One may ask, "But how can this all be true? It sounds too fantas­tic. And besides, now this really sounds like another religion."


The first thing we must realize is that resurrection is a Jewish belief. In fact, the Sages maintain that denying the reality of resur­rection is equivalent to denying the entire Torah. The Five Books of Moses hint at resurrection, but the Jewish Prophets of the Written Torah speak about resurrection frequently and explicitly. It is also frequently described in the Talmud. Judaism maintains that all Jewish souls, most Jewish bodies, and all righteous Gentiles will be resurrected.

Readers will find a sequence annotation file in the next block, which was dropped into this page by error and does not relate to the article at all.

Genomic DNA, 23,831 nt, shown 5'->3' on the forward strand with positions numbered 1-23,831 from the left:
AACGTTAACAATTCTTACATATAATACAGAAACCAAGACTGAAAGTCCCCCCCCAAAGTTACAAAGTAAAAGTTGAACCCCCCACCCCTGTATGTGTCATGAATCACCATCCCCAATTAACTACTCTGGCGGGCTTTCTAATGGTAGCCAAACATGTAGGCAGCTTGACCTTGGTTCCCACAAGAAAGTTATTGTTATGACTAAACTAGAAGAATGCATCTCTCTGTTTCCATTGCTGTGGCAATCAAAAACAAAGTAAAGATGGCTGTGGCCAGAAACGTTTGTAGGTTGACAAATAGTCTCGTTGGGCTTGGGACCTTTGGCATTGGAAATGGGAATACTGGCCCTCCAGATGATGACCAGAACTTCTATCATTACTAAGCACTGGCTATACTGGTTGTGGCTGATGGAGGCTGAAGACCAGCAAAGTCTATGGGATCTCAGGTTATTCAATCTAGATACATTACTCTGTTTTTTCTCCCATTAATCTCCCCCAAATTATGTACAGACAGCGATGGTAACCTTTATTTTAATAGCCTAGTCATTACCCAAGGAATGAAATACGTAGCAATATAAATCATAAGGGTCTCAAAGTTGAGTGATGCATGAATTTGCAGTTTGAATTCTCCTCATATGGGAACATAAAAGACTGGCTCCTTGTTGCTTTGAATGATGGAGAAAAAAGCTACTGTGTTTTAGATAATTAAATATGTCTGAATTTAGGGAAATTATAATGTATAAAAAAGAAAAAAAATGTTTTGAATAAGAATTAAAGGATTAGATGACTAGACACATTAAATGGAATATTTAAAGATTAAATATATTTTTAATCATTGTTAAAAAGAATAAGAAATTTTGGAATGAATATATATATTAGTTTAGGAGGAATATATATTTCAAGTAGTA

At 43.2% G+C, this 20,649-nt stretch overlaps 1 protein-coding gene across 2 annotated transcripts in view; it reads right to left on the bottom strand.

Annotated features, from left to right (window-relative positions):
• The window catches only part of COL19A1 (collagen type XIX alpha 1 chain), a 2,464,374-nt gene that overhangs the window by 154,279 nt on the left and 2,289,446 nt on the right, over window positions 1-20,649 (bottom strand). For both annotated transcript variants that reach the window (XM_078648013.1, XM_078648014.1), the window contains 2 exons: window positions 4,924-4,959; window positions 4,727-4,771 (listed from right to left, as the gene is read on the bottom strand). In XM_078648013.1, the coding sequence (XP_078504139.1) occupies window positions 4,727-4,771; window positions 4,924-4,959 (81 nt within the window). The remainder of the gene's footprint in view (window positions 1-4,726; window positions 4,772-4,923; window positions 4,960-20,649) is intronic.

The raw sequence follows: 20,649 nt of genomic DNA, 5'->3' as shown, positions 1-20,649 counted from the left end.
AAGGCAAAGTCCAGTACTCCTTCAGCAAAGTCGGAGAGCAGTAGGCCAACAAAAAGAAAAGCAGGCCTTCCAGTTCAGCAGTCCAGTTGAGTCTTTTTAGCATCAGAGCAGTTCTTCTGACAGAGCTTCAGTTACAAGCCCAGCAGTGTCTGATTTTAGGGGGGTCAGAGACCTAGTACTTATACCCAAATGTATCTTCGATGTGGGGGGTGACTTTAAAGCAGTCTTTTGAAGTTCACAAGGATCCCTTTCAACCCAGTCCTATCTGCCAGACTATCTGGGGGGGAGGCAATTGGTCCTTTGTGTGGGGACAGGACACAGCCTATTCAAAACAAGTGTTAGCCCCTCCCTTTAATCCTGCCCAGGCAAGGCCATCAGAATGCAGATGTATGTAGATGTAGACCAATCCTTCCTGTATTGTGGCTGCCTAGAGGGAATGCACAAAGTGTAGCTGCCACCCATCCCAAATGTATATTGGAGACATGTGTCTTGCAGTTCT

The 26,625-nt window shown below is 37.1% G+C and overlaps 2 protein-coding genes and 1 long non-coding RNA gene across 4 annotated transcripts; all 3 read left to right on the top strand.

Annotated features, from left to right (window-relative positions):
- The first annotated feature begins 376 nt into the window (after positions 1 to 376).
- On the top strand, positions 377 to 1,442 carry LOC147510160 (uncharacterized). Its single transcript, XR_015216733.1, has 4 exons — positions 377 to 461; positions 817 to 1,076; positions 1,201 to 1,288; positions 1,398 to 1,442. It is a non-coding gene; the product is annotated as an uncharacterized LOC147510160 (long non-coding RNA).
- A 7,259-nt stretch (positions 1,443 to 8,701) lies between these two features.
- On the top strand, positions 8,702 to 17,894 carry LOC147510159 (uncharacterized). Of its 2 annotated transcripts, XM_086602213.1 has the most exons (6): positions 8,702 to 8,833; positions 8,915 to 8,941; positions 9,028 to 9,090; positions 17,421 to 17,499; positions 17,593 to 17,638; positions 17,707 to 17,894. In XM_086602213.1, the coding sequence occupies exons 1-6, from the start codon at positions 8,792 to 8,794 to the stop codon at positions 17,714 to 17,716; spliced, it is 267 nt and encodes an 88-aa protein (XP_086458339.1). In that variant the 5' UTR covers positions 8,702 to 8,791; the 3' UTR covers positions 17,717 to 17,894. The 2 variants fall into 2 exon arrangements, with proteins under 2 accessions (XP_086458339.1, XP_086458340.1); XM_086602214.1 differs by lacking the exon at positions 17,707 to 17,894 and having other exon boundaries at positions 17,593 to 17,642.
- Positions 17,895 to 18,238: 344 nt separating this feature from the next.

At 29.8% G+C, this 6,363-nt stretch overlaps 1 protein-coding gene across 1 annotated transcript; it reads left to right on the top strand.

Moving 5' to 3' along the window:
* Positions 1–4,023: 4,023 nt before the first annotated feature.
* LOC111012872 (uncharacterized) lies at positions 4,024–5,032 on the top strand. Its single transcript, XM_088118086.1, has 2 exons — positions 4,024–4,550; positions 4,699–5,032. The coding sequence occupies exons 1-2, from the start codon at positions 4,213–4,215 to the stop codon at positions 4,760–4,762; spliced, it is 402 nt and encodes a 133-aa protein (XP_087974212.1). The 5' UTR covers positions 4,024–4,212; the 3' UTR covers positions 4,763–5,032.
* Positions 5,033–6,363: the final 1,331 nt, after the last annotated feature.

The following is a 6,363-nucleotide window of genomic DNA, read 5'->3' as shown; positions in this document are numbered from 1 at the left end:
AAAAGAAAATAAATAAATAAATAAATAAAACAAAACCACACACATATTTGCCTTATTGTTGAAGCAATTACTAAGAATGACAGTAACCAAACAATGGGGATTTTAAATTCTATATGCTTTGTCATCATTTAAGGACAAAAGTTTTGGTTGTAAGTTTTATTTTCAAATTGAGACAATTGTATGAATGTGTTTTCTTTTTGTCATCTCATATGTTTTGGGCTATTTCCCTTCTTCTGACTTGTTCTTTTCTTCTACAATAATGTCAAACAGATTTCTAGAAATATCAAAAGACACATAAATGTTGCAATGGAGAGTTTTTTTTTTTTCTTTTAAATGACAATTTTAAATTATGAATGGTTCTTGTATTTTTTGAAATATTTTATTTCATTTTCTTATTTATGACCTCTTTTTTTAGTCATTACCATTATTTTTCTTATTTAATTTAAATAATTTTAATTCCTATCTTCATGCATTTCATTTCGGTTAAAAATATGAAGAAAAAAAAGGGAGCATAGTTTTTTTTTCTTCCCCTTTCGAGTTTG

Resurrection involves both perfection in the state of man and a revelation of the Essence of G-d, an essence that transcends both the spiritual and the physical. In resurrection, there is a fusion of the Divine with the human through which is fulfilled the purpose of creation - to provide G-d with a dwelling in this lowly world.7


Surely it is challenging to imagine the reality of the dead rising as living, healthy beings. However, as with all other aspects of the redemption, we have some foretaste of this already. Within the last few years, living ear cells have been homogenized in the lab to the point that they were biologically dead, and then were found to reor­ganize into living cells.8 Also, it is now commonplace for hospitals to resuscitate patients who are technically dead for some time, even hours.